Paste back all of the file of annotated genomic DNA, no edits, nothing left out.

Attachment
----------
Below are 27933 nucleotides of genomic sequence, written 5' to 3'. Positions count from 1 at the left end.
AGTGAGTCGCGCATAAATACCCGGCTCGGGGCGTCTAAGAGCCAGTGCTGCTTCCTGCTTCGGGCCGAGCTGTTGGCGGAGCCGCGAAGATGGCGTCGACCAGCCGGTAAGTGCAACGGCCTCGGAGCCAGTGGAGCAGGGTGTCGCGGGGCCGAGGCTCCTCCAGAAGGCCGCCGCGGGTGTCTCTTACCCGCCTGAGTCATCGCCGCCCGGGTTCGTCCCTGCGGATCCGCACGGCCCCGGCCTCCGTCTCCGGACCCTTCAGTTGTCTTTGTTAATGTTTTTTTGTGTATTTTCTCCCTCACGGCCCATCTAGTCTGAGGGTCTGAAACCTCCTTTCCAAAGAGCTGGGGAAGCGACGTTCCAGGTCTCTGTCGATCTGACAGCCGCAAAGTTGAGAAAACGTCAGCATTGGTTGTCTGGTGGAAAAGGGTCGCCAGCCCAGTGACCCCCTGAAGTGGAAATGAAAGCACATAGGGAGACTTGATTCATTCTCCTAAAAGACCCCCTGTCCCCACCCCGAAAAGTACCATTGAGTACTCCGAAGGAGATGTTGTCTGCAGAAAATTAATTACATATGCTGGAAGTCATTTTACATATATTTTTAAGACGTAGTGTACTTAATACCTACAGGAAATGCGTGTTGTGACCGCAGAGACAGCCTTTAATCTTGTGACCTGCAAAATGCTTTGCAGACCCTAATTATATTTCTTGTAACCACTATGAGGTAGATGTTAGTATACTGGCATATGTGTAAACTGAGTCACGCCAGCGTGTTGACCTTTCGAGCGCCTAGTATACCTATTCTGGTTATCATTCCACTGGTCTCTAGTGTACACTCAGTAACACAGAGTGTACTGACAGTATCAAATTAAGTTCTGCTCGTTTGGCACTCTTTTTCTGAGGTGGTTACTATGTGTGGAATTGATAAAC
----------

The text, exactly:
Below are 27933 nucleotides of genomic sequence, written 5' to 3'. Positions count from 1 at the left end.
AGTGAGTCGCGCATAAATACCCGGCTCGGGGCGTCTAAGAGCCAGTGCTGCTTCCTGCTTCGGGCCGAGCTGTTGGCGGAGCCGCGAAGATGGCGTCGACCAGCCGGTAAGTGCAACGGCCTCGGAGCCAGTGGAGCAGGGTGTCGCGGGGCCGAGGCTCCTCCAGAAGGCCGCCGCGGGTGTCTCTTACCCGCCTGAGTCATCGCCGCCCGGGTTCGTCCCTGCGGATCCGCACGGCCCCGGCCTCCGTCTCCGGACCCTTCAGTTGTCTTTGTTAATGTTTTTTTGTGTATTTTCTCCCTCACGGCCCATCTAGTCTGAGGGTCTGAAACCTCCTTTCCAAAGAGCTGGGGAAGCGACGTTCCAGGTCTCTGTCGATCTGACAGCCGCAAAGTTGAGAAAACGTCAGCATTGGTTGTCTGGTGGAAAAGGGTCGCCAGCCCAGTGACCCCCTGAAGTGGAAATGAAAGCACATAGGGAGACTTGATTCATTCTCCTAAAAGACCCCCTGTCCCCACCCCGAAAAGTACCATTGAGTACTCCGAAGGAGATGTTGTCTGCAGAAAATTAATTACATATGCTGGAAGTCATTTTACATATATTTTTAAGACGTAGTGTACTTAATACCTACAGGAAATGCGTGTTGTGACCGCAGAGACAGCCTTTAATCTTGTGACCTGCAAAATGCTTTGCAGACCCTAATTATATTTCTTGTAACCACTATGAGGTAGATGTTAGTATACTGGCATATGTGTAAACTGAGTCACGCCAGCGTGTTGACCTTTCGAGCGCCTAGTATACCTATTCTGGTTATCATTCCACTGGTCTCTAGTGTACACTCAGTAACACAGAGTGTACTGACAGTATCAAATTAAGTTCTGCTCGTTTGGCACTCTTTTTCTGAGGTGGTTACTATGTGTGGAATTGATAAAC